Holidays now! 😎 Decided to visit my goddaughter Anna-Lena (now 4 years old or better young ) near Frankfurt/Oder. Her father is my good friend Sandro, DD3SP. While there he mentioned interference of S5 to S7 between his 50 and 70 MHz rigs (he had just modded his old FT-847 for 4 m). As I had recently built a coax-based diplexer for 50/70 MHz (a G4SWX idea) to use the same (dualband) antenna on both bands without needing to switch anything I suggested to build a coax-based 50 MHz notch filter. The principle is based on coax stubs also used on HF to minimize interstation interference. As Sandro had a few meters of RG-213 MIL-C17 left over we used that to build it. As it turned out his coax had a velocity factor of 0.66 while the RG-213UBX I had used myself before had 0.67. That’s already “good” for a few centimeters difference! Seems it was a good idea to bring my FA-NWT network tester along when visiting him. 😉 We also made good use of my Elecraft XG3 signal source to fine-tune his 4m pre-amp.
The graph nicely shows what happens. The blue line is just one quarter-wave open stub trimmed to 50.060 MHz. To even higher the attenuation a bit one should use additional quarter-wave length’ of coax for the connections on the to be notched band, i.e. 70 MHz antenna port – quarter-wave for 50 MHz – connection point of the quarter-wave open stub for 50 MHz – another quarter-wave length for 50 MHz to the 70 MHz transceiver. The quarter-wave sections will transform the already high impedance of the open quarter-wave stub to even higher impedances at the antenna/transceiver ports. Thus we will gain another few dB’s of attenuation. Will try to draw a picture for even easier understanding if a bit time during holidays. 😉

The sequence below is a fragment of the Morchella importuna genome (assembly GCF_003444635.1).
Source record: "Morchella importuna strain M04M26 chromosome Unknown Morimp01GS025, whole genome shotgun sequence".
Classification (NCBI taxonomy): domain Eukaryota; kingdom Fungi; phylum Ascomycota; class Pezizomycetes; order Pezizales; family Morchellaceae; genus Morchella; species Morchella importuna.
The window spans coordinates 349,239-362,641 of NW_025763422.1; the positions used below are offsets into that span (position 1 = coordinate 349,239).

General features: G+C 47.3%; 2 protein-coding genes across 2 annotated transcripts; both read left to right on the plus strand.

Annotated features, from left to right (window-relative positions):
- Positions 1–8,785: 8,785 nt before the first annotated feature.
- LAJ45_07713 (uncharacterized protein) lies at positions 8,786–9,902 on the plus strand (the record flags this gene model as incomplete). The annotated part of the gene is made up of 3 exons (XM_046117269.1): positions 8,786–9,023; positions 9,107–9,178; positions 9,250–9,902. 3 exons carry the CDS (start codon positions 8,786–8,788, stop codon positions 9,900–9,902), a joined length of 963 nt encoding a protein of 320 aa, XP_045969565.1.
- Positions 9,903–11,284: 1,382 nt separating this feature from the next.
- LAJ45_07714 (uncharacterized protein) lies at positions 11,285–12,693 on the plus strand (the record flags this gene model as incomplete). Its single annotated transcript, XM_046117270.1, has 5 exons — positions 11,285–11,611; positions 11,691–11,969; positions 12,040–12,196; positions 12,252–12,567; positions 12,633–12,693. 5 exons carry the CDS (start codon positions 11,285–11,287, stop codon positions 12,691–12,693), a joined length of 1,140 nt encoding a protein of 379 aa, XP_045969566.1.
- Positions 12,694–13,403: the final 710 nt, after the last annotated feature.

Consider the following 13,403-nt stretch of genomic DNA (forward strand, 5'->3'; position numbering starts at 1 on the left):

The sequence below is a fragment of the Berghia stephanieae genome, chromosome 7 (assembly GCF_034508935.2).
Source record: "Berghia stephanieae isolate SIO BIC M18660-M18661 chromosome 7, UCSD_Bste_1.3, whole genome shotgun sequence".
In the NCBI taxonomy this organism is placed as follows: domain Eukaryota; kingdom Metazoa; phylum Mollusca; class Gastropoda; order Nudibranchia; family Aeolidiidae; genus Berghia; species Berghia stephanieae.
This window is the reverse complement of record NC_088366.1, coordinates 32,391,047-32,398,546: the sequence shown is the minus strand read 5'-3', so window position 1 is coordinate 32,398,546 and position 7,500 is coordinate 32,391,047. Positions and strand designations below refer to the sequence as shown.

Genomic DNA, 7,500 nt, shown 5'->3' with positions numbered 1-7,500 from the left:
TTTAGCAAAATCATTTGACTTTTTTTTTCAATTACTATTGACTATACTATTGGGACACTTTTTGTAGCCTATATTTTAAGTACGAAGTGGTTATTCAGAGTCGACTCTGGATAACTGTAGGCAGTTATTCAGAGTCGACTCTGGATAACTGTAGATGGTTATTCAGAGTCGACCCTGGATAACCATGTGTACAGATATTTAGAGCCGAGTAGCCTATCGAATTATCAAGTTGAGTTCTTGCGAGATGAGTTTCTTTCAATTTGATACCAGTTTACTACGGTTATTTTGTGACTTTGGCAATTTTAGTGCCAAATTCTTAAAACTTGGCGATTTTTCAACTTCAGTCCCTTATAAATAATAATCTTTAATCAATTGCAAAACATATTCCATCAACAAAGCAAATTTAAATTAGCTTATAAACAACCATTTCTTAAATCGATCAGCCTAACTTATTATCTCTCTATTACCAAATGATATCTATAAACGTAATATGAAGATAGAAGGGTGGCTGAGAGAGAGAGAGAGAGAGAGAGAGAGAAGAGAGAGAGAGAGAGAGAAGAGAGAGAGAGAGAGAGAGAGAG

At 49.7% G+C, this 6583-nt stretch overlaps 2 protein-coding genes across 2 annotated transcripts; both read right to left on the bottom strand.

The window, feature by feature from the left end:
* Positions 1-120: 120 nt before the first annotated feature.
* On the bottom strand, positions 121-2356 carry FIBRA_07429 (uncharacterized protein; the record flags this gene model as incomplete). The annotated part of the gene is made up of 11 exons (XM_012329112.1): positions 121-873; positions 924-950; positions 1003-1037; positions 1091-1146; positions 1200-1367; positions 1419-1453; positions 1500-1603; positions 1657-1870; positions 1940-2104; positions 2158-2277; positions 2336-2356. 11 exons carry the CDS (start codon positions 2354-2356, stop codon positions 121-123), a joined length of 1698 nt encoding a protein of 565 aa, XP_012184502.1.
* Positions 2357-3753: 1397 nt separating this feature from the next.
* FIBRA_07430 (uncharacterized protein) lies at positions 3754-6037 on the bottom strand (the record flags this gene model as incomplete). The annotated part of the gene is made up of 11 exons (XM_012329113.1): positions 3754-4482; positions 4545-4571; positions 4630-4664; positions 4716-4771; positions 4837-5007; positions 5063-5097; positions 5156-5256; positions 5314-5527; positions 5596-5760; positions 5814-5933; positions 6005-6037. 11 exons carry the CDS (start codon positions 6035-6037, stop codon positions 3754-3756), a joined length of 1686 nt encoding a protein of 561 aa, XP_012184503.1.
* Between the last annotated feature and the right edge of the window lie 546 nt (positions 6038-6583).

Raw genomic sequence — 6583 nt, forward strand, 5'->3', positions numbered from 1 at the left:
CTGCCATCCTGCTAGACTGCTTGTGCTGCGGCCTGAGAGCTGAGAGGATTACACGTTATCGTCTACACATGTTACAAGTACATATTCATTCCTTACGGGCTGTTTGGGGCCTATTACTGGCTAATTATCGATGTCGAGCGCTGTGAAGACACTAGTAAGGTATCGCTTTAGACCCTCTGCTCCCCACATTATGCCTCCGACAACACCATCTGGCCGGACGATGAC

You can get a notch depth of about 41 dB with one stub connected as described above but as you can see it is really small bandwidth only! 41 dB notch depth on 50.060 MHz means only 30 dB of it is left about 150 kHz higher on 50.200 MHz! So we need to broaden it a bit to have a more consistent performance across the whole band. Another problem with just using one single stub is as 50 and 70 MHz are not too far apart you will still see an attenuation of about 2 db on 70 MHz – that’s definitely too much!
To solve these two issues you “simply” connect a second stub. That one must be matched to the first one and the matching “circuit” should also lower the attenuation on 70 MHz. By coincidence the matching section is just a bit shorter than a quarter-wave on 6 m. Besides ensuring a low insertion loss on 4 m (only 0.20 dB) it also results in an almost flat and broad (about 4 MHz) notch response curve (see the red line in the picture above) and gives another 3 dB additional attenuation, thus 44 dB in total. By the way, the small hump on the left side of the flat notch is due to a small discrepancy in the resonance of the 2 stubs. While the first one was tuned for 50.060 the second one was tuned to 50.120 MHz (ooops, cut off a bit too much ).
Connecting the filter inline with his 4 m antenna all interference is completely gone now. Mission accomplished! 😎